On the subject of juniors, it is real shame that we only got 2 entries for the yellow course and 0 for the white. For these regional events, where you only want one start and one finish, the white and yellow courses dictate where these are placed and set the parameters for the whole event. At certain points in the planning process, due to the FE felling, I wasn’t even sure that I could actually plan a yellow course to the BOF guidelines; I played around with moving the start a couple of times until I got something that worked. In some ways, I’m glad no-one did the white course as it was particularly uninspiring, being just a walk round a single block of forest. It would be really good to be getting 20+ entries on these courses and then all the effort would be worthwhile.

This is turning into a bit of an epic, but a group of us had a discussion about fences mapped as impassable/un-crossable and whether it was allowed to cross them. I’ve since done a bit of research, and it would appear that the confusion comes from a difference in the rules between normal forest orienteering and sprint (urban) orienteering. In the IOF rules (Section 17) (available here) it defines what is not passable/crossable. For forest orienteering this is basically Out of Bounds areas, such as symbols 520, 708 etc. For sprint orienteering it additionally includes impassable features such as symbol 515 (impassable fence). So, in forest orienteering you can cross an un-crossable fence (!), but in sprint orienteering it is against the rules to do so. I guess that the moral of this is, that a fence (or wall etc) should be mapped as to how it is physically and not mapped to indicate that you don’t want people to cross it; and this assessment is based on what a fit 21 year old could cross. IOF suggest it needs to be 1.5m high for it to be deemed impassable/un-crossable. In forest orienteering if you don’t want people to cross a fence, whether it is mapped as passable or impassable, it should be overprinted with a purple line (symbol 708); which is what we should have done for the field with horses in it to the west of #193 on the blue and brown courses. If you think I have this completely wrong or have any other comments let me know at jonathan AT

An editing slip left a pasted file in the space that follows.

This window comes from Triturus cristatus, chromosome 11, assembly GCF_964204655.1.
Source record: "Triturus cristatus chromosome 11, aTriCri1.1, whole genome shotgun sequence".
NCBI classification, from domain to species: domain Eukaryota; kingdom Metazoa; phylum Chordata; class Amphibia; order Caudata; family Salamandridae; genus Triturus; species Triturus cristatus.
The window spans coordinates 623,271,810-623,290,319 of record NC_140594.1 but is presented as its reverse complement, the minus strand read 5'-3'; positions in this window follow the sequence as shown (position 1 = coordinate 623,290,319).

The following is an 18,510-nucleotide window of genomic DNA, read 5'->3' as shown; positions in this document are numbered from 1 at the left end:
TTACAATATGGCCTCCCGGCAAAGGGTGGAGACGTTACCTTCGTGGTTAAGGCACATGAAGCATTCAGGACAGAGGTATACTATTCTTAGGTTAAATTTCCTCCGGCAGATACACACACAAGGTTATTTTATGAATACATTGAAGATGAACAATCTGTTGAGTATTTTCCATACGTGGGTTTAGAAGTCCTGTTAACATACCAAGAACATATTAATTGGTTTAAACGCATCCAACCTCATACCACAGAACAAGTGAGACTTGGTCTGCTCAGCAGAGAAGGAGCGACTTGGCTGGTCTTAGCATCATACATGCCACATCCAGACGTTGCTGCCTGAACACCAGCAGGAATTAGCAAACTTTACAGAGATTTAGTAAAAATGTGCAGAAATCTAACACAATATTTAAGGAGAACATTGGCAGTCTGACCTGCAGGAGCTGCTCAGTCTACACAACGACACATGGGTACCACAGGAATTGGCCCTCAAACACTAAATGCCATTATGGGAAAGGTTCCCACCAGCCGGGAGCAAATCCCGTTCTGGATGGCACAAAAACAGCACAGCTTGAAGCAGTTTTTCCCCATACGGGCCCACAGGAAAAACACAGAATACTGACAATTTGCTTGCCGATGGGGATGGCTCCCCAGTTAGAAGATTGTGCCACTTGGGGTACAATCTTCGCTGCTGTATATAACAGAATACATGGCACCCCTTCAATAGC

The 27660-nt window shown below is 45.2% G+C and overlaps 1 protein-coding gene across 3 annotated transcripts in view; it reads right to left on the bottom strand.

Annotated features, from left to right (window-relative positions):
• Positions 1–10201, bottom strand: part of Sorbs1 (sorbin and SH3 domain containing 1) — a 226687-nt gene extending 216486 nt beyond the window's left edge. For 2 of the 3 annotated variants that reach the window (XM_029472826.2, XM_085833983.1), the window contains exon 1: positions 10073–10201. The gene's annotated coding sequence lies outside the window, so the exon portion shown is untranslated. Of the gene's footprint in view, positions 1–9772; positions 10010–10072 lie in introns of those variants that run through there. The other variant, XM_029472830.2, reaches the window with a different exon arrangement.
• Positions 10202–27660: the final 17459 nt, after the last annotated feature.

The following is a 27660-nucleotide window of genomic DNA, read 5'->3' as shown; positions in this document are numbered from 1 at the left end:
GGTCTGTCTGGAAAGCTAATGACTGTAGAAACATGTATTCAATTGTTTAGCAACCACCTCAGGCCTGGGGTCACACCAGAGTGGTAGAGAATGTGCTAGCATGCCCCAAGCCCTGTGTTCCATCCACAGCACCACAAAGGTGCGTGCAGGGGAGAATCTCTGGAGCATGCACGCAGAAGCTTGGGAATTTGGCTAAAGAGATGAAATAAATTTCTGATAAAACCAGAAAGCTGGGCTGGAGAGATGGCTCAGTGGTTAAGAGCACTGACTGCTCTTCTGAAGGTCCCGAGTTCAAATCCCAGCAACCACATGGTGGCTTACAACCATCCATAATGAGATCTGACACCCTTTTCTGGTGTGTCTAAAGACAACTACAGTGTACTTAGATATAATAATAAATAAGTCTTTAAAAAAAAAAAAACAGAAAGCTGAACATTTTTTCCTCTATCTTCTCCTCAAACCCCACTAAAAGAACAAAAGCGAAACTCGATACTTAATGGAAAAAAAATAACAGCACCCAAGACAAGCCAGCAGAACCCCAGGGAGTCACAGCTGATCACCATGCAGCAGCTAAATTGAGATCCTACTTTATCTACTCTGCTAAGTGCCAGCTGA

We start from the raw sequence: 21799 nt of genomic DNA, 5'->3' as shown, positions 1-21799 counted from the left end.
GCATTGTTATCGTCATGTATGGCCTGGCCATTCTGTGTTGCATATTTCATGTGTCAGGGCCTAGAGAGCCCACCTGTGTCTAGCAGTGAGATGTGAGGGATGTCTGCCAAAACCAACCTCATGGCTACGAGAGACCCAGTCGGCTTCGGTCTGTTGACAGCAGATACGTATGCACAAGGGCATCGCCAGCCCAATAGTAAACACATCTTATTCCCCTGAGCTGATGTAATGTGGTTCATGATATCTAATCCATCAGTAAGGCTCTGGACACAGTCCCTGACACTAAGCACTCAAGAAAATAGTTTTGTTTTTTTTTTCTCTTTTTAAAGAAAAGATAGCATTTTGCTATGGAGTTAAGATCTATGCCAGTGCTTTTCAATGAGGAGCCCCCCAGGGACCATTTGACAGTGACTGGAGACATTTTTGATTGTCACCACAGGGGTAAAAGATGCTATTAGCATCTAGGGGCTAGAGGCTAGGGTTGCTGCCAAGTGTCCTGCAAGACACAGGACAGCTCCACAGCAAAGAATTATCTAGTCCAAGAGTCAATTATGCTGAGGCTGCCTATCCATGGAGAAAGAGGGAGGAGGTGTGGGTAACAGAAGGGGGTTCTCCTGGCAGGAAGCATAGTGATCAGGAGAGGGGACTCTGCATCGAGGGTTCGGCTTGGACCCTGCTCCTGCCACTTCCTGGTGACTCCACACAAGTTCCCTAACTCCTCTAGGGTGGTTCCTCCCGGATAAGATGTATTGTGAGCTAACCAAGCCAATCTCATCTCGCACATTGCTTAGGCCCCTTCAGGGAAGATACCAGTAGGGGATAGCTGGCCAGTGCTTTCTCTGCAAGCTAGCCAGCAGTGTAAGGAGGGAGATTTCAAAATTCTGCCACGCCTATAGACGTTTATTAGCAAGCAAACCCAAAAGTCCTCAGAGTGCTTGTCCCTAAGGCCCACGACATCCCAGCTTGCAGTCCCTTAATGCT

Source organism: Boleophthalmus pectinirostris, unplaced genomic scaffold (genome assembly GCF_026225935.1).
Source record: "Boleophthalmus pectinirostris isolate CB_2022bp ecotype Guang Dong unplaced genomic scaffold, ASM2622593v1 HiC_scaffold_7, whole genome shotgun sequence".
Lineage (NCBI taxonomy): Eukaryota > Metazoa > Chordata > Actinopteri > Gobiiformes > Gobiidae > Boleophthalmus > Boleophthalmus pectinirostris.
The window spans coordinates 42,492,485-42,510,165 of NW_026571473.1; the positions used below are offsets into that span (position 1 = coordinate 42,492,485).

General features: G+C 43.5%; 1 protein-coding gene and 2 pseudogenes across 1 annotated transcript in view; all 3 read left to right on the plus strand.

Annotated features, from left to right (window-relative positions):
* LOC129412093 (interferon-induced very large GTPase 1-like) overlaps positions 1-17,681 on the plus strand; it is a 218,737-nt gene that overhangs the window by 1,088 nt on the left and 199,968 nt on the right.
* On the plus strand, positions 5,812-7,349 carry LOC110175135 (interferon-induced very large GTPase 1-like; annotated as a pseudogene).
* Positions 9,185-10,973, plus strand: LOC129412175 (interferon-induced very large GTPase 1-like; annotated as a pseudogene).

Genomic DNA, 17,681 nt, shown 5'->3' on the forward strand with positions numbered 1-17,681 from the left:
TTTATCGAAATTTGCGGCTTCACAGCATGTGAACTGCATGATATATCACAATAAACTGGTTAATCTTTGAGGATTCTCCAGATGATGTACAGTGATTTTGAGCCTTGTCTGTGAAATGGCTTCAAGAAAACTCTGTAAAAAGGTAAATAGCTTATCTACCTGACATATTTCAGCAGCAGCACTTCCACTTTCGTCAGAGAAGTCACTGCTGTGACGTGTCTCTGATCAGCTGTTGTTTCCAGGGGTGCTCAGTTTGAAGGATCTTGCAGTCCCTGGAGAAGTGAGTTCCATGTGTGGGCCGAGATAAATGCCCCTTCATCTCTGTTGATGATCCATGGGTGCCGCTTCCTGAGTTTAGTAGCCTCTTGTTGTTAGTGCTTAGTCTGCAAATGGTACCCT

As ever, it was a pleasure to work with the controller Phil Halford (SUFFOC) who improved the courses and never complained each time I told him of the latest re-plan and that he would have to go out into the forest to check some new control sites. He also carried out a lot of updates to the map, in addition to the re-map he carried out at the start of the pandemic.

Have a great Christmas and see you all in the New Year